Mike Sonksen: He *Is* Alive in Los Angeles | Link TV
Mike Sonksen: He *Is* Alive in Los Angeles
Each week, Jeremy Rosenberg (@LosJeremy) asks, "How did you - or your family before you - wind up living in Los Angeles?"
Today, we hear from spoken word artist, tour guide, educator, journalist, historian and fellow Land of Sunshine columnist, Mike Sonksen, a.k.a. Mike The Poet:
"I was born in Long Beach, at St. Mary's Hospital. I've lived my entire thirty-eight years in L.A. County.
"My parents went to Washington High School. They met at the Rose Parade -- they were there with a whole bunch of high school friends.
"I guess my dad had a crush on my mom from the start. But they didn't hook up until college. They went El Camino Junior College and then to Long Beach State. They got married in 1966. Then my dad went to Loyola Law School.
"I went to Artesia High School and when I was eighteen to UCLA. From age eighteen to thirty, I lived in twelve apartments. I had apartments all over L.A.
"One or two of them, I stayed for almost for two years. There were a couple where I lived just briefly. Like once in Culver City for the summer, because we had a professor who subletted us a cool place. You know how those deals go.
"Of my four grandparents, all of them spent their childhoods and lived their entire lives in Los Angeles. Two of my grandparents were born here. One was born in New Jersey and came here when he was in his early youth. And my mom's mother came to L.A. when she was about four or five-years-old.
"But the person I would really most like to talk about is my mom's father, my grandfather, Frank Sibley. He was born in 1918; his parents had arrived in L.A. just a year or two before. He was about 5'8", blue eyes. He was half-British and half-Mexican. He looked Italian.
"He had really silver hair by the time I knew him. In his younger life he had brown hair -- I heard it went gray pretty quick. They say a lot of men they get the hairline of their mother's father. I think I got his hairline! C'est la vie. I'm just thankful to have anything from him, because of his joy of life.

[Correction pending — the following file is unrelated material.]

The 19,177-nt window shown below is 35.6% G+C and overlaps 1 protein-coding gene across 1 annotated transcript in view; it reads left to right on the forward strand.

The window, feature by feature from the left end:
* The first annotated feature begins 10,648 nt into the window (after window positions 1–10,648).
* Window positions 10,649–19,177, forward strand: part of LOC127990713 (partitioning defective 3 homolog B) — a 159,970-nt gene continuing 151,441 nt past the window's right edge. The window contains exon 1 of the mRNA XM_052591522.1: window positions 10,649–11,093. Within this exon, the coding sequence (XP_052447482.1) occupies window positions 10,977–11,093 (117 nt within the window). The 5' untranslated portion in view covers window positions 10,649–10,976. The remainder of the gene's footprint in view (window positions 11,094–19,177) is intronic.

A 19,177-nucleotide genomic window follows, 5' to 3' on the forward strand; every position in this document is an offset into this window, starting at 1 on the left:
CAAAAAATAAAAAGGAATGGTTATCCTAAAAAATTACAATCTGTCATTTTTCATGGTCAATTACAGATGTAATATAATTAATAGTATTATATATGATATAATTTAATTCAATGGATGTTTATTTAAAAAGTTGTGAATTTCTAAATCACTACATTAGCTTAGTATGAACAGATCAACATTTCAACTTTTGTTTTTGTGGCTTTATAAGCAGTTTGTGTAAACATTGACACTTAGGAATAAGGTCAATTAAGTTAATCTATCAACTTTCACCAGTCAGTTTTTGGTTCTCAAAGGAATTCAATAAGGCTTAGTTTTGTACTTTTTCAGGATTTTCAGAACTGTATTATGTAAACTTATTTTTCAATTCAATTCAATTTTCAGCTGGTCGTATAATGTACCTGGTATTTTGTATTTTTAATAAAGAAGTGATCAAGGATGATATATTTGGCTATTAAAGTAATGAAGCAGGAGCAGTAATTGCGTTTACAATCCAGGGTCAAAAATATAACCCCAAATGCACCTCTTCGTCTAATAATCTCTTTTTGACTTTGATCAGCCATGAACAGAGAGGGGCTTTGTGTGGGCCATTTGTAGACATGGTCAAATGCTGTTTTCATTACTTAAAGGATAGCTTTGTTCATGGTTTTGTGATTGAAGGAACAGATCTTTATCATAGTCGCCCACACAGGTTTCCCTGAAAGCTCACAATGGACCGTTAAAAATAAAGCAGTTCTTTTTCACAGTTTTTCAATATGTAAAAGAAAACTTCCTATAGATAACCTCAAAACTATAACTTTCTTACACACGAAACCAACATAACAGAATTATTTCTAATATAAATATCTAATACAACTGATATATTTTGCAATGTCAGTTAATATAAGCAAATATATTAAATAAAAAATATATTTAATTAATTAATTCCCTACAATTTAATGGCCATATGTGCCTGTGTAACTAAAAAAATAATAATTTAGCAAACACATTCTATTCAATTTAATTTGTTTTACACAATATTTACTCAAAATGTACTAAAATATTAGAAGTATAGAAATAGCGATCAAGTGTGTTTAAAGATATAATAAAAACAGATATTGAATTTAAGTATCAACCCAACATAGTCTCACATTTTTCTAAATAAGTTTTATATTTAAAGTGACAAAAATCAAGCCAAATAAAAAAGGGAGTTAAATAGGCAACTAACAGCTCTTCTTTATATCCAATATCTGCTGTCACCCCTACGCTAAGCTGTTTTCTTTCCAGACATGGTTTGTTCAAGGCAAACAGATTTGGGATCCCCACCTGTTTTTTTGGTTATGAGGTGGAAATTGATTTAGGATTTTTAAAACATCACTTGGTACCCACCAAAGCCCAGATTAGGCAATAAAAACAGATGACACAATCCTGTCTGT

"He had a big smile. He really did know the ladies' names from all the stores. And he knew the dude behind the counter. He had a handshake for the man and a hug for the woman. And the warmth for everybody.
"My grandfather's mother was named Julia Rivera. She had three sisters and they were all from Mexico. From what I understand, my great-grandfather John Pinkney Sibley had been a sort of vagabond guy who had worked for both the Union Pacific and Southern Pacific Railroad as a stenographer and interpreter because he spoke Spanish. I have a few of his old letters from the 1920s.
"John Pinkney Sibley had been traveling on the railroad for ten to fifteen years. He lived in Oregon for a while and then he met Julia Rivera in Mexico and they came to Los Angeles, I believe, sometime in late 1916.
"I know that around the time of Pancho Villa and the Mexican Revolution, my great-great-grandfather Francisco Rivera, who was Julia Rivera's father, lost his land.
"They had a farm. They weren't wealthy but they weren't poor. They had a pretty decent situation but they lost everything. I think it was partially convenient for my great-grandparents to then get married -- they left Mexico and came to Los Angeles in kind of dramatic fashion.
"I think they came here for the ol' California Dream. They came here because -- this was the 1910s -- they must have heard some of the booster myths along the way.
"I've always wanted to know more about the Mexican side of the family. I know my great grandmother lived until 1968; she died six years before I was born. They say she was a pretty tough woman. Her husband died in the late `30s and she lived another thirty years after he passed.
"My grandfather Frank did speak Spanish. I remember being a kid with him and he would talk Spanish to people around town in stores. And when we went down to Mexico a few times on family trips, I remember him talking to everyone. And I remember him making tortillas when I was a kid.
"He was, in his way, ahead of his time. Most people from that era were pretty racist, but because he was himself kind of a hybrid, maybe it made him more tolerant. I never heard him curse too much or say racial slurs. He was just a guy who appreciated people.
"Same as his father, my grandfather worked for the railroad almost a decade- for the Union Pacific. Frank Sibley was a mechanic during the late Great Depression. He met my grandmother -- she went to Washington High School same as my parents -- in the late `30s.